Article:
For most of the past century or so, Japan has enjoyed remarkable popularity within the Muslim world. In stark contrast to European countries or the United States, Japan has no burdensome history of colonial-style intervention in the region's affairs (with the possible exception of Tokyo's brief wartime occupations of Malaysia and Indonesia). And if there was ever a time when Japan needed to maintain that good will, it's now, when spiking oil prices are threatening to undermine its economic recovery.
Japan needs lots of oil--it's the world's second largest importer of petroleum. But much of the increasingly costly commodity--which hit a high of $75 a barrel last week--comes from countries that have poor relations with America, which just happens to be Japan's foreign-policy mentor, protector and chief ally. That's creating problems for Tokyo, which may soon find itself forced to decide which is more important--its energy security or its relationship with the United States. "Until now, Japan's energy diplomacy has never been independent of U.S. policy," says Koichi Iwama, a professor and energy policy expert at Wako University. But it may become so as Japan seeks to adapt to an era of tight energy supplies--especially at a time when archrival China is cutting deals with resource-rich countries around the world, no matter what their political orientation may be.
Iran is a prime example of the dilemma facing Tokyo. For years Japan has been doing its best to shore up relations with the mullahs in Tehran, even though policymakers know that Washington disapproves of its overtures. Iran provides 15 percent of Japan's oil, making it the country's third largest supplier (behind Saudi Arabia and the United Arab Emirates). Two years ago, as part of an increasing effort to secure ownership of reserves rather than simply buying oil on the open market, Tokyo decided to make a strategic investment in the vast Azadegan field along Iran's border with Iraq. The Japanese oil major Inpex is investing $2 billion to develop the field, the biggest onshore production project in Iran since the 1979 Islamic Revolution.
Critics warned that Iran's burgeoning nuclear ambitions could complicate the deal--a prediction that now appears to be coming true. In March a Japanese newspaper reported that U.S. Deputy Secretary of State Robert Zoellick had "informally" asked Tokyo to write off its investment in Azadegan. Both sides quickly denied the report. But the sense of anxiety is palpable. One Japanese businessman in Iran tells NEWSWEEK that "we're now getting worried about what would happen if the situation escalates."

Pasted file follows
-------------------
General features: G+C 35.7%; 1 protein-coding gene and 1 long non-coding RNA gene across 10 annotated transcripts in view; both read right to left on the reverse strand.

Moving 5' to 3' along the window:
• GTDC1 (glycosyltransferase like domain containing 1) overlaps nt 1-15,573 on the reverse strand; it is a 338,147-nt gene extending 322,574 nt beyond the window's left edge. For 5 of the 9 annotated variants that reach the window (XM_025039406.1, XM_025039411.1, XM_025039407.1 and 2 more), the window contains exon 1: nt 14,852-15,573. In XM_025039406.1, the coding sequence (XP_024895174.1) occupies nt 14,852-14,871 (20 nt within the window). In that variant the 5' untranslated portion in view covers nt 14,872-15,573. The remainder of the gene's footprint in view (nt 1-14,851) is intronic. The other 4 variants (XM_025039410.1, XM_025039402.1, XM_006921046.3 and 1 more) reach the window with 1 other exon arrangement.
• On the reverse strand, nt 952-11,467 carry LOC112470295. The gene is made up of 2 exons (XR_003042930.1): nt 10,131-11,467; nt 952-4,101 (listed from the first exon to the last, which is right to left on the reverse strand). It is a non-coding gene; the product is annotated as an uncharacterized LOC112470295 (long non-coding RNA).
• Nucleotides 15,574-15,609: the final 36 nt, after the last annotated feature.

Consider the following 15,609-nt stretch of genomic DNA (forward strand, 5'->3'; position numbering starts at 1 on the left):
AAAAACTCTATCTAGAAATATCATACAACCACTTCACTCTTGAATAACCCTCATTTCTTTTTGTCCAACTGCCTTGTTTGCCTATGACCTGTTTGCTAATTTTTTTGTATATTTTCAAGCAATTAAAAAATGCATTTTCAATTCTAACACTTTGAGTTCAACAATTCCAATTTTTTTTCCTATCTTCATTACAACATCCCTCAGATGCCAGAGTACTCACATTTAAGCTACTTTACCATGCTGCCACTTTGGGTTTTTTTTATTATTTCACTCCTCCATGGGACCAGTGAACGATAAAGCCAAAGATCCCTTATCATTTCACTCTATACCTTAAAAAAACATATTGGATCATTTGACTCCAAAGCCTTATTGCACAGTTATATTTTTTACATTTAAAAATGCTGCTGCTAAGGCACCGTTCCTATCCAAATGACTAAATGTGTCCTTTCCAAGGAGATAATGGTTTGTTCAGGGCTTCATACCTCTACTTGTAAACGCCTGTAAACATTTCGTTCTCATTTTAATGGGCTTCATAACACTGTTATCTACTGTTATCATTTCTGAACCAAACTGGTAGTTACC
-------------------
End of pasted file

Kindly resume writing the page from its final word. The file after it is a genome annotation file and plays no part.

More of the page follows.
If Japan refrains from making deals in politically sensitive countries, it will almost certainly pay more for oil in the years ahead. Japan spent about $80 billion last year on oil imports, compared to $56 billion the year before, and the price tag this year could be even higher.
Japanese diplomats are trying to avert such a scenario. They've launched a PR offensive to woo opinion-makers throughout the Islamic world, and the Foreign Ministry has been touting plans to forge a free-trade agreement with Persian Gulf countries. What's more, Japan is revving up its diplomatic outreach to the oil-rich Muslim republics of the former Soviet Union. Azerbaijan's president, Ilham Aliyev, was warmly received when he traveled to Tokyo in March--a trip motivated, perhaps, by the huge investments recently made in his country's oil industry by Japanese companies.
Certainly Japan would prefer to strengthen its relationship with U.S. allies like Saudi Arabia, which has the world's largest oil reserves. Relations between the two nations got chilly around the turn of the century, after an investment dispute resulted in Japan losing its share in the massive Khafji oil field. But the split now seems forgotten. The Saudis need outside investment to further exploit their oil and gas reserves, and Japan is eager to participate. That Japan is a key ally of the United States, which is very close to the Saudi royal family, certainly helps. Sumitomo Chemical recently signed a $10 billion deal with a Saudi counterpart to develop a huge new refinery project on the Red Sea coast. Japan is now the largest foreign investor in Saudi Arabia . Saudi Arabia's Crown Prince Sultan Bin Abdulaziz Al-Saud was in Tokyo earlier this month for an official visit (including lunch with Emperor Akihito and his wife).
Other Muslim nations may not be so comfortable with Japan's U.S. ties. After the 9/11 terrorist attack, Koizumi's government leaped to the defense of the United States and soon Japanese naval forces were in the Indian Ocean supporting coalition operations in Afghanistan. In 2003, when President George W. Bush was preparing to go to war with Iraq, Tokyo declared its willingness to send in ground troops to support the reconstruction effort. (There are rumors that the 550 Japanese troops in the southern Iraqi city of Samawa may be withdrawn sometime soon.) That sense of solidarity went down well with the Bush administration but had the opposite effect on al Qaeda and other extremists. There have been two recent cases--one in Indonesia, one in Japan itself--that suggest terror organizations may be targeting the Japanese.
Michael Penn, executive director of the Shingetsu Institute, which follows Japan's relations with the Islamic world, notes that the deployment of Japanese troops to Iraq "was motivated more by Japan's insecurity toward China and North Korea than by Japan's policy toward Muslim nations. Because of Japan's feeling of insecurity in East Asia, they felt that it was necessary to align more closely with U.S. policy in the Islamic world."